Bomba: Culture Beats Through His Heart, Like a Drum

A Beat Calls Puerto Ricans to Their African Roots
JUNE 7, 2015

Jose Ortiz…straddled his drum and played.

This was not a performance. It was life. [T]his instrument…had transformed him into Dr. Drum, a man on a mission to reconnect Puerto Ricans with their roots…. He is a leader of BombaYo, a troupe that plays bomba, one of Puerto Rico’s traditional musical forms.

“Our music has been contaminated and our perception of it is not what it really should be,” said Mr. Ortiz, 56. “That is not who we are, and I want to change that. There is medicine in our drumming.”

Mr. Ortiz was one who had been under the spell of the drum ever since he came upon an informal jam session…when he was 4 and heard a guaguancó rhythm.

“Man, it was the tones,” he said…. “Boom, bap, bap, bap! Boom bap, bap, bap! Something about that sound drew me. I loved that sound. I could listen to drums all day long and not get bored.”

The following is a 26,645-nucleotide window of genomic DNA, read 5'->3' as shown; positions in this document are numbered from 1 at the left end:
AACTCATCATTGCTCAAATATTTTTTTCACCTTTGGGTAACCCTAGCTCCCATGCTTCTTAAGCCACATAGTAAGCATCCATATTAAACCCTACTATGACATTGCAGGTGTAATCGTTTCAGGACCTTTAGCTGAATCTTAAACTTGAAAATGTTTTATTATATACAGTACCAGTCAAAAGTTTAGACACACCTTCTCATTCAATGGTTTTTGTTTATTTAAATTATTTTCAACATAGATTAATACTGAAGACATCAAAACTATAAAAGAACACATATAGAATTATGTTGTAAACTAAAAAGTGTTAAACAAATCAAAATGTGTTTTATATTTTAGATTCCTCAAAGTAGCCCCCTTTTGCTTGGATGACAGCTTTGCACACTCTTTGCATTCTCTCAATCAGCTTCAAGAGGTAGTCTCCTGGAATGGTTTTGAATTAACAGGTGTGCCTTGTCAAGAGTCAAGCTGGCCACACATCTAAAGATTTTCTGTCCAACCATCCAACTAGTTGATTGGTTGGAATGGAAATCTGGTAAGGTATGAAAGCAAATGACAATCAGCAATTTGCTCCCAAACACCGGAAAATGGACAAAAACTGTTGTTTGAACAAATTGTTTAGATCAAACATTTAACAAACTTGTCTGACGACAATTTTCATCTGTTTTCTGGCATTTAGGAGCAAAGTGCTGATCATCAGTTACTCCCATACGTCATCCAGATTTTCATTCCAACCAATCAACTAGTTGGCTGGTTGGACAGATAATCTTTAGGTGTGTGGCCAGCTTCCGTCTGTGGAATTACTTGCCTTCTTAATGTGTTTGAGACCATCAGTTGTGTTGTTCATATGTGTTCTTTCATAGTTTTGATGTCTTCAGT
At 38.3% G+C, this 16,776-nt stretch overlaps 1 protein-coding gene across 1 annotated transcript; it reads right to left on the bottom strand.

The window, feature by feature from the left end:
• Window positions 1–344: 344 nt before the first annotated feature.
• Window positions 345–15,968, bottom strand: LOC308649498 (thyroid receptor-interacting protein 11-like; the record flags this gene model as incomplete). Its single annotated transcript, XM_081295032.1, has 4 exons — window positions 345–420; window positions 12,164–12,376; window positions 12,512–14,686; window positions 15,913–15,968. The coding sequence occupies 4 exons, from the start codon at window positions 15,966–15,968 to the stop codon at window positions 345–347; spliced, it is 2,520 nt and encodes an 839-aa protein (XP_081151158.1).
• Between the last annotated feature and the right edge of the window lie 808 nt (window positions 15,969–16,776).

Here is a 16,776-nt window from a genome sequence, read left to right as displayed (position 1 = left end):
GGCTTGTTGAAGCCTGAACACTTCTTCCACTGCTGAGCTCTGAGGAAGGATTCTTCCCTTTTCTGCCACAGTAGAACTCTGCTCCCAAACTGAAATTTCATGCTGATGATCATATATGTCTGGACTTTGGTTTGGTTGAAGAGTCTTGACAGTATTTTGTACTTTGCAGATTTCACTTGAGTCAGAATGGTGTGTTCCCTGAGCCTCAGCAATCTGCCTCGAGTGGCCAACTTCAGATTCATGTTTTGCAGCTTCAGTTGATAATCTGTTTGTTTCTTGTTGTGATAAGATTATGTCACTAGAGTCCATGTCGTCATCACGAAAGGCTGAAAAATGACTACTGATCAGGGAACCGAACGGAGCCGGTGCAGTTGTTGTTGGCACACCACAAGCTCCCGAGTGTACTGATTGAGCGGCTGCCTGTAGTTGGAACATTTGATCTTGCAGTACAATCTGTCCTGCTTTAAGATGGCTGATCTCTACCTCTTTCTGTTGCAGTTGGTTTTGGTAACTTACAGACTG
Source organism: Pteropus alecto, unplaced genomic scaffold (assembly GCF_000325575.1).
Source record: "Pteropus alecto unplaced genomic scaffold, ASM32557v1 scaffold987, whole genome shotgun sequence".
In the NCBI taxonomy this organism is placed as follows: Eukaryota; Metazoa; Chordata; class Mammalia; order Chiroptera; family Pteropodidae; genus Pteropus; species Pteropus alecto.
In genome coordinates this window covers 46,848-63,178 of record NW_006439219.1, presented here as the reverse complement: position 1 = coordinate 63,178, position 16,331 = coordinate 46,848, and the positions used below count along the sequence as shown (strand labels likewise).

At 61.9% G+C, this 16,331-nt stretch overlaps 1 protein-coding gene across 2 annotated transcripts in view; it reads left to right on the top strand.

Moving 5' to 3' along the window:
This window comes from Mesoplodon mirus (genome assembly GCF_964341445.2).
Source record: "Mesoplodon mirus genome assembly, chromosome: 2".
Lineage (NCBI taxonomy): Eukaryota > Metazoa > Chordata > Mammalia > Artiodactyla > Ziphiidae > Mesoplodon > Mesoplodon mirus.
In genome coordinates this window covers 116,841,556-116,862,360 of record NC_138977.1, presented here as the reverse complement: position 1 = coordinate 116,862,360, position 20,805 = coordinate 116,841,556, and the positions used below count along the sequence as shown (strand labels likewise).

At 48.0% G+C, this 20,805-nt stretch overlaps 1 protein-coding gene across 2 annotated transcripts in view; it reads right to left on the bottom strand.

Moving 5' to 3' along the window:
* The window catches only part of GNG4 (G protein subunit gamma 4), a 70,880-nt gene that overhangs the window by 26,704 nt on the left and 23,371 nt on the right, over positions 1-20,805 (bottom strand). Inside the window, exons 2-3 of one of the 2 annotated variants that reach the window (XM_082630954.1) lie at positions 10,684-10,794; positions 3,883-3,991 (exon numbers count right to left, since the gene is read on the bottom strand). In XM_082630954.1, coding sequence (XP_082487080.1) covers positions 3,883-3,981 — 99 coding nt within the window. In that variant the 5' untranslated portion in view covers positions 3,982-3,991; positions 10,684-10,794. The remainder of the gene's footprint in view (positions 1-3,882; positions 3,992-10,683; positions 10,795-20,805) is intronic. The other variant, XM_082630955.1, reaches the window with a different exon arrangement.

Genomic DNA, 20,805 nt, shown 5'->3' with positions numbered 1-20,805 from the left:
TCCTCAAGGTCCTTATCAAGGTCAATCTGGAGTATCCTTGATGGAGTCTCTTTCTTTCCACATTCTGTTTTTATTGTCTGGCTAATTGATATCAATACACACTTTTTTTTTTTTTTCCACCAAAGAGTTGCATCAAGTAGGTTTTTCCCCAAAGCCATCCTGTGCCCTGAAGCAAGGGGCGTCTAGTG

[N]ot…until the late 1990s, after he returned to New York and taken a job as a supervising school aide at a Bronx middle school…would [Ortiz] seriously embrace the drum. Assigned to lunch duty, he brought…his congas and would play — only if the youngsters behaved.

They did. Soon…he was…hauling his congas to a park and giving the children lessons. [H]e had a revelation.

“I woke up one morning and said, ‘I’m Dr. Drum. It hit me that it was a way of healing. I was that little kid who wanted to drum but never did when I was growing up. This is my second chance, to help them drum.”

[H]e met Melinda Gonzalez, who was with a bomba group in Brooklyn. Together, they formed BombaYo, which featured drumming [and] dancing, from women wearing billowing white dresses to men with guayabera shirts and Panama hats, all moving in ways that are a visual reminder of the culture’s links to Africa.

To him, culture…beats through his heart, like a drum.

Mr. Ortiz left his school job five years ago, dedicating himself to his music, which he teaches to the young and the old — and anyone else in between. For someone who “grew up without the drum,” …he is now living it.

Full Story

About scottkfish
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